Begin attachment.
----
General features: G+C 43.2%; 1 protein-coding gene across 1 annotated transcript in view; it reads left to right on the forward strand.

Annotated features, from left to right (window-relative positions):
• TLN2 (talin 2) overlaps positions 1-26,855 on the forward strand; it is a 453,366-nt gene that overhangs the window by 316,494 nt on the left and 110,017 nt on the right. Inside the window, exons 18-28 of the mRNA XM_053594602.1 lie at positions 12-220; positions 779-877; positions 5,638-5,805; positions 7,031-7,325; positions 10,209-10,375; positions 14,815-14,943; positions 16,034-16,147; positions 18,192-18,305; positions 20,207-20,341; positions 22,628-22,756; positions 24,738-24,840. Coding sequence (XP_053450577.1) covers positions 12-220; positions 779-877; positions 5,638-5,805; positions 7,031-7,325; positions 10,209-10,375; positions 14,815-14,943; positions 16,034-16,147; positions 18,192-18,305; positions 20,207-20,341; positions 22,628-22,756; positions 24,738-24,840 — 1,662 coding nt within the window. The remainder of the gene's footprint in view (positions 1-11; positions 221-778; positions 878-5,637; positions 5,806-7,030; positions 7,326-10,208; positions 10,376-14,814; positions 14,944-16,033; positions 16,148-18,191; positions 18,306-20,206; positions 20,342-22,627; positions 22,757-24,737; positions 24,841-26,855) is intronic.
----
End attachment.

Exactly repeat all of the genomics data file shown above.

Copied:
General features: G+C 43.2%; 1 protein-coding gene across 1 annotated transcript in view; it reads left to right on the forward strand.

Annotated features, from left to right (window-relative positions):
• TLN2 (talin 2) overlaps positions 1-26,855 on the forward strand; it is a 453,366-nt gene that overhangs the window by 316,494 nt on the left and 110,017 nt on the right. Inside the window, exons 18-28 of the mRNA XM_053594602.1 lie at positions 12-220; positions 779-877; positions 5,638-5,805; positions 7,031-7,325; positions 10,209-10,375; positions 14,815-14,943; positions 16,034-16,147; positions 18,192-18,305; positions 20,207-20,341; positions 22,628-22,756; positions 24,738-24,840. Coding sequence (XP_053450577.1) covers positions 12-220; positions 779-877; positions 5,638-5,805; positions 7,031-7,325; positions 10,209-10,375; positions 14,815-14,943; positions 16,034-16,147; positions 18,192-18,305; positions 20,207-20,341; positions 22,628-22,756; positions 24,738-24,840 — 1,662 coding nt within the window. The remainder of the gene's footprint in view (positions 1-11; positions 221-778; positions 878-5,637; positions 5,806-7,030; positions 7,326-10,208; positions 10,376-14,814; positions 14,944-16,033; positions 16,148-18,191; positions 18,306-20,206; positions 20,342-22,627; positions 22,757-24,737; positions 24,841-26,855) is intronic.